The structural roots of the view that English is the language of predominantly white countries and the refusal to accept the linguistic validity of other English speakers can be traced back to the fact that, in general, the “international world” is narrowly conceived in European terms. American world. This may go back to long-term causes in the forced entry of Western modernity into Asia in the early 20th century at the hands of America and European powers, and Taiwan’s post-war subordinate relationship with the America and the Western powers viewed Taiwan as racially white countries and countries generally considered more “advanced” or “civilized” than Taiwan.
Similarly, it is also noted that despite the fact that Taiwan is sometimes touted as an immigrant society, given its many historical waves of migration, and that Taiwan is an increasingly pluralistic society with its growing number immigrants, Taiwan still remains predominantly Han in its ethnic makeup. . As a result, Taiwanese sometimes find it difficult to conceive of multi-ethnic societies.
But these problems are further compounded by discrimination against black or dark-skinned people in Taiwan. Cultural attitudes in Taiwan and other East Asian countries have historically associated darker skin with lower social class, such as those engaged in manual labor. Likewise, natives remain among the most discriminated against social groups in Taiwan for centuries, despite being Taiwan’s original inhabitants before the Han settled. And despite the fact that Southeast Asian immigrants to Taiwan are now so prevalent in Taiwan that one in ten middle and elementary school children have a foreign-born parent, usually a mother, the discrimination against Southeast Asian immigrants remains endemic.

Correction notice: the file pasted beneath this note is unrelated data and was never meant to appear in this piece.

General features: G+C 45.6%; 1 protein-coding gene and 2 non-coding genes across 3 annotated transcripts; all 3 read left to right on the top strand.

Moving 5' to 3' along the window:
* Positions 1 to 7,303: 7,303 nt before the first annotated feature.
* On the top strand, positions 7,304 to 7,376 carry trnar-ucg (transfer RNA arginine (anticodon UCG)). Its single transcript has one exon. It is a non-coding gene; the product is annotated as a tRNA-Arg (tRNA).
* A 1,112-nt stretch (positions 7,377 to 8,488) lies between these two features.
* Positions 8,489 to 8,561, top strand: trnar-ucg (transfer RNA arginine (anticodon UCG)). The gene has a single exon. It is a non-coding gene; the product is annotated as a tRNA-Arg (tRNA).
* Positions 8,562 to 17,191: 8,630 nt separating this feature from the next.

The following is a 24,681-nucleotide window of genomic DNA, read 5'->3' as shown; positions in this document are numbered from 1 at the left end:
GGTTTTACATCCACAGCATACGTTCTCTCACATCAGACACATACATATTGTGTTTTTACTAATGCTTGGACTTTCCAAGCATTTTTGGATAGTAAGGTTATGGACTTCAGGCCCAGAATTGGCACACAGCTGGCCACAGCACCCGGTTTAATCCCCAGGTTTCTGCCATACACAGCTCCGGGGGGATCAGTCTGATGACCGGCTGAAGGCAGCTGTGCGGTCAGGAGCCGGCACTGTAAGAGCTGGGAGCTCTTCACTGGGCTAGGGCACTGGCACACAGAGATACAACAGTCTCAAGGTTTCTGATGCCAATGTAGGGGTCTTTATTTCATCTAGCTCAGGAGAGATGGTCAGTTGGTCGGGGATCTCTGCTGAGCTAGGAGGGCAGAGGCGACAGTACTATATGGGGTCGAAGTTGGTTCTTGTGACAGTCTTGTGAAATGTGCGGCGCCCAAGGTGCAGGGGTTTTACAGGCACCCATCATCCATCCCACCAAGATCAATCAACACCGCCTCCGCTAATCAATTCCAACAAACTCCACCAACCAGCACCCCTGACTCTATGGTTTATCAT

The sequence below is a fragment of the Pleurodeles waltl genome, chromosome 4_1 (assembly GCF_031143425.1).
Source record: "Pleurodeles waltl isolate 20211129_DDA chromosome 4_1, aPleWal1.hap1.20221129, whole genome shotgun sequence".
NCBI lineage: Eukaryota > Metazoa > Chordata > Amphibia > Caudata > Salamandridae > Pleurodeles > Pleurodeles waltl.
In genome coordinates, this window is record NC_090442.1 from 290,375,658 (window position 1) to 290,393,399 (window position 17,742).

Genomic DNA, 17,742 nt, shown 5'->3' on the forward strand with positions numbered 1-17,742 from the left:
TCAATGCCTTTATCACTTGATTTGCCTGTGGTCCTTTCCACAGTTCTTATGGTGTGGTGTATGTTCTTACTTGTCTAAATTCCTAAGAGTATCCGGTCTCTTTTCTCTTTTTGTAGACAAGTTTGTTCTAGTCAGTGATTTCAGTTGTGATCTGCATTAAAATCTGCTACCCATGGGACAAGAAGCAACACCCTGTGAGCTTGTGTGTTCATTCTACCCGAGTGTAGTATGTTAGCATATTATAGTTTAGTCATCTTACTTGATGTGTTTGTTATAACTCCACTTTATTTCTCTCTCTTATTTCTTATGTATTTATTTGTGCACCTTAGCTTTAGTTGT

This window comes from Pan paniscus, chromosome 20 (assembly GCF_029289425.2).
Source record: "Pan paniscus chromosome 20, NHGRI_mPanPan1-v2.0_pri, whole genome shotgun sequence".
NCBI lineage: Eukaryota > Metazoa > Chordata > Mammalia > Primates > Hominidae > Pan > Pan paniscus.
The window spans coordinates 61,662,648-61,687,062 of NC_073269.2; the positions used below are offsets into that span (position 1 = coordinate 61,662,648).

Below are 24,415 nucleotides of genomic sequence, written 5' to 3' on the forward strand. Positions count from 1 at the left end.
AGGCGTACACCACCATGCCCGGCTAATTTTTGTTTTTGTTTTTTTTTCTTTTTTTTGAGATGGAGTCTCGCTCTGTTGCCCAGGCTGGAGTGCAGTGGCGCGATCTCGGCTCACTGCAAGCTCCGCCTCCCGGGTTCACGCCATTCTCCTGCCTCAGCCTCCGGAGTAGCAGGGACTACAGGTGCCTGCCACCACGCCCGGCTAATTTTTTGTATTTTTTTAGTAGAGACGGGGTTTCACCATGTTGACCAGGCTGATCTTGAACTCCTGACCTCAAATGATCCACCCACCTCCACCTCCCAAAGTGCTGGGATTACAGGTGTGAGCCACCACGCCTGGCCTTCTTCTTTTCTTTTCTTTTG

In some cases, Taiwan has actually internalized Western racism against blacks or dark-skinned people, as sometimes conveyed in Taiwan through Western media. But this is far from absolving the Taiwanese of their guilt.
Photo credit: Kang Chiao International School/Facebook
Especially when it comes to immigrants from Southeast Asia, see many cases in which Taiwanese treat people darker than themselves as if they are simply not human. Examples would be a recent incident in which Taiwanese employers bragged about how few days off they gave their migrant workers in a Line group, Where numerous incidents of migrant fishermen being beaten to death and their bodies thrown into the sea, to name but a few cases. In this sense, a discriminatory hiring policy only scratches the surface of racism in Taiwanese society.
A conversation about the racial prejudices that continue to exist in Taiwanese society is long overdue. Even when such conversations take place between expats in Taiwan, these conversations generally do not spread to Taiwanese due to the persistence of the language barrier. However, it’s a refreshing start for them to be outraged at what would otherwise have been ignored as just another Facebook post. It remains to continue the discussion and to widen the scope of this discussion then, then.